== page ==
On 7 June 1984, at the time of the European election campaign, Enrico Berlinguer was delivering the concluding speech at a Communist Party rally in Padua. It was wet and windy, as it had been in Italy the whole of the preceding month, and it suddenly became clear that the Communist Party Secretary was not feeling well. He took a number of sips of water, his voice became fainter, but he insisted on carrying on until he had finished what he had to say. The terrible photographs of these last few minutes of Berlinguer’s public life show his face even more deeply lined than usual, his eyes contorted with tension and pain. His frail body was all but lifted down from the podium by his aides. When he returned to his hotel he told his personal secretary and closest confidant, Antonino Tato, that he was all right and only wanted to sleep a little. Tato was reassured, but Berlinguer was suffering from a cerebral haemorrhage, and his sleep was a coma from which he never regained consciousness. He died four days later, and his funeral in Rome on 13 June was the greatest spontaneous civic demonstration in the history of the post-war Italian Republic.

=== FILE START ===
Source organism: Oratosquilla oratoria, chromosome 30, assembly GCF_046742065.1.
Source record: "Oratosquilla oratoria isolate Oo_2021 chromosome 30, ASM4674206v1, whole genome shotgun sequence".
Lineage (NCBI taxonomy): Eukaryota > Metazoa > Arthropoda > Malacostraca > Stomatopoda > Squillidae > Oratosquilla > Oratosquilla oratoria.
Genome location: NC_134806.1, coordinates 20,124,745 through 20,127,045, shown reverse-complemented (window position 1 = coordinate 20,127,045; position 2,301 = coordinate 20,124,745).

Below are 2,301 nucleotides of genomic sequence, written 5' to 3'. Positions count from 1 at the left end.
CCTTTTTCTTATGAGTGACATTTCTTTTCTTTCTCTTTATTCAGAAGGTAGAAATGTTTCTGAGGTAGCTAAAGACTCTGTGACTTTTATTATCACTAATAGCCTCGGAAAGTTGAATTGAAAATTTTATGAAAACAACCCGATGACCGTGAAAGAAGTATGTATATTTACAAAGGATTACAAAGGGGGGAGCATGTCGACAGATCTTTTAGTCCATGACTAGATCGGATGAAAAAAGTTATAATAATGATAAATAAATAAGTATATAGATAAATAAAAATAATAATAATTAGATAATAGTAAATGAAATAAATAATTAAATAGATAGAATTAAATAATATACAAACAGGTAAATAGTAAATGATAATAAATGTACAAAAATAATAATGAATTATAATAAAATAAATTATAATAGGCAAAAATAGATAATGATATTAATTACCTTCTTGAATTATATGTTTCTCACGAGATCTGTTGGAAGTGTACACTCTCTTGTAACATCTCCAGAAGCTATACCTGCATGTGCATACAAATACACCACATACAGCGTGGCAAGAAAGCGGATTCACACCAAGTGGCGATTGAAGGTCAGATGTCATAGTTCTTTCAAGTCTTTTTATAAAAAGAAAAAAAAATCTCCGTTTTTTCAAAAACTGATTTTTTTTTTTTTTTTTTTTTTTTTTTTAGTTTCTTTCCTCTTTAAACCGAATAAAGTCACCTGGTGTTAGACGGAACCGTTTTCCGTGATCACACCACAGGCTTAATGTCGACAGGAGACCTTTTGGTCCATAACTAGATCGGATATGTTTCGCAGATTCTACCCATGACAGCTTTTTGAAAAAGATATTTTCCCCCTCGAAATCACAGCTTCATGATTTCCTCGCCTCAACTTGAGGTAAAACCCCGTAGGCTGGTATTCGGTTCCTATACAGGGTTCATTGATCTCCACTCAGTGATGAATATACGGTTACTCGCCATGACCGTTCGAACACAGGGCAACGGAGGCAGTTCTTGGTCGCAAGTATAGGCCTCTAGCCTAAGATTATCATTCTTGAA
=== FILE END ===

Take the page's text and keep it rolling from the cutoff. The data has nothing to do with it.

In the European elections that followed immediately afterwards, the Italian electorate for the first time ever gave more votes to the Communists than to the Christian Democrats (33.3 per cent to 33 per cent). That many Italians cast their vote in homage to Berlinguer now seems beyond dispute. As the emotional tide ebbed, so too did the Communist vote, and in the Sardinian regional election of 24 June the Christian Democrats regained their primacy at the polls. It is not difficult to explain why Berlinguer’s death evoked the response it did. In the first place, the circumstances of his death were very public and very unexpected. For his party comrades Berlinguer had died ‘on the battlefield’, while other Italian commentators, highly significantly, talked of his Paduan calvary. He was only 62, at the height of his political career, and he left behind a wife and three children to whom he was passionately devoted. Here was a man who had died too young and whose sense of duty to his party and his nation had been seen to cost him his life. Secondly, as every one has remarked, Berlinguer was very much an exception in the world of Italian politics. ‘Shy’, ‘honest’, ‘austere’, ‘modest’ are not the adjectives one immediately associates with the Italian political class, yet Berlinguer was all of these. He certainly did not lack ambition, and as Secretary of the Party he had wielded nearly as much absolute power as Togliatti had done: but his position in the Party was tempered by his aversion to any personality cult. While he took from Togliatti his dislike of rhetoric and the sobriety of his oratory, he lacked Togliatti’s aloofness and disdain, and this made him more loved at the base of the Party. Eugenio Scalfari and Giorgio Bocca, leading lights of the daily newspaper La Repubblica, have spoken of Berlinguer as an ‘anti-Italian’: one of that small group of anomalous Italians who clearly do not belong to the individualist, anarchoid, selfish and undisciplined Italy – the Italia alle vongole, as De Caprariis called it. One can see what they are getting at, but to accept such a judgment is perhaps to make too easy and dangerous a distinction between one small part of the Italian élite and the rest of the nation. Berlinguer was very much an Italian, very much an Italian Communist, but his qualities would have made him an exceptional political leader in any nation in the world.